In 1981, the Legislature sought to amend the statute to strengthen its protection for newspersons. Among the provisions proposed was that the protection afforded by the law should apply whether or not the information was imparted under a cloak of confidentiality. Other proposed amendments sought to broaden the definition of the terms "professional journalist" and "news", and sought to ensure that newspersons could not be held in contempt even if the material or the identity of the material's source was highly relevant to a particular governmental inquiry and the information was not solicited by the newsperson before its disclosure to him. Although these latter proposals were included in the legislation that was approved by the Legislature and signed by the Governor, of significance here is that the proposal seeking to eliminate the confidentiality requirement, among other proposals, was deleted from the version of the bill that was ultimately approved.
In 1975, the Legislature had amended the statute by adding a provision which gave the news media immunity from disclosing sources of information in Grand Jury appearances. Further attempts at extending the scope of the statute in 1979 were not reported out of committee.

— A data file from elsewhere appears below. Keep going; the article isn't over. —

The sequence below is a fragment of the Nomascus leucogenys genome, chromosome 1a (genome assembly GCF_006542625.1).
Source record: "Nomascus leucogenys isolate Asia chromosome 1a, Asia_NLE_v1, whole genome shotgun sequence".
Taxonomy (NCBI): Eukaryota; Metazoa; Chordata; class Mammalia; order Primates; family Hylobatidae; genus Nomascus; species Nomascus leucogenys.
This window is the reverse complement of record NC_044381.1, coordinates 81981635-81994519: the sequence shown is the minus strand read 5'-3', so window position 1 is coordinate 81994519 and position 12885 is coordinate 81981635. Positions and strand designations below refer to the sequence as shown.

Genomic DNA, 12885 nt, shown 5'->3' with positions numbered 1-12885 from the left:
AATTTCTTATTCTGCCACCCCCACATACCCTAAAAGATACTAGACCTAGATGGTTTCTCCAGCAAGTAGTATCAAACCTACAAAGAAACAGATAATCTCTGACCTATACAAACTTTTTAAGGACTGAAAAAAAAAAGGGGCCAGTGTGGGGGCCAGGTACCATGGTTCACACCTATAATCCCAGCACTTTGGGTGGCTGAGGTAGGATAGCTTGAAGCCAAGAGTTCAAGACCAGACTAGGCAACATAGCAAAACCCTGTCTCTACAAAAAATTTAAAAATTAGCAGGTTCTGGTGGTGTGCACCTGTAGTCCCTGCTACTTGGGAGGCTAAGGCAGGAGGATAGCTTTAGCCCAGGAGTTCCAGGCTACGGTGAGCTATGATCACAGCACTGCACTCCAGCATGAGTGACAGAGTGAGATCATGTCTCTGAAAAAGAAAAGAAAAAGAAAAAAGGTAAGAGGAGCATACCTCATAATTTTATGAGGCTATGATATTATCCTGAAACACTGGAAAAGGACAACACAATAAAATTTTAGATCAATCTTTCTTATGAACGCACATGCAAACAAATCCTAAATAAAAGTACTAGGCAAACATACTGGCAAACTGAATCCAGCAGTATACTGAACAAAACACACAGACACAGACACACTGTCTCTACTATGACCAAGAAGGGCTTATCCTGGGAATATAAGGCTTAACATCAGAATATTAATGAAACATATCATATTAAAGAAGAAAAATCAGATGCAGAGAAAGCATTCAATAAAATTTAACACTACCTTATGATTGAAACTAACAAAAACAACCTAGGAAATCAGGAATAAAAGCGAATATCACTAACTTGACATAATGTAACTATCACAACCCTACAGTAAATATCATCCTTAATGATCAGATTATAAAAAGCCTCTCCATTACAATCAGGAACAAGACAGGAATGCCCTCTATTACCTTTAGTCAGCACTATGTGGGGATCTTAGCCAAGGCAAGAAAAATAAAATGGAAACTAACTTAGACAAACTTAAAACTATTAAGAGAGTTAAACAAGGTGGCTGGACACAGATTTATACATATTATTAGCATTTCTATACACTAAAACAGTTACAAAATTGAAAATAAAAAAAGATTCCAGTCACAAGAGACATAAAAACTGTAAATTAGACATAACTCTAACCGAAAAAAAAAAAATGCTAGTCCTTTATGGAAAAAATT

After the passage of the 1981 amendments, the question whether the statute's protection extended to nonconfidential information was again litigated and again, the unanimous appellate authority in this State concluded that the cloak of confidentiality requirement still obtained (see, People v Korkala, 99 A.D.2d 161 [1st Dept]; Hennigan v Buffalo Courier Express Co., 85 A.D.2d 924 [4th Dept]; see also, Matter of Pennzoil Co., 108 A.D.2d 666; People v Troiano, 127 Misc.2d 738; First United Fund v American Banker, 127 Misc.2d 247; People v Bova, 118 Misc.2d 14; contra, Wilkins v Kalla, 118 Misc.2d 34 ; People v Iannaccone, 112 Misc.2d 1057). In Korkala, the First Department noted that, in 1981 "the very provision contained in the initial version of the bill that would have eliminated the 'cloak of confidentiality' requirement for invoking the Shield Law was deleted from the version finally passed" and concluded that such development "persuasively suggests that the Legislature's intent * * * was not to create an 'absolute privilege' against disclosure" ( 99 A.D.2d 161, 165, 166, supra).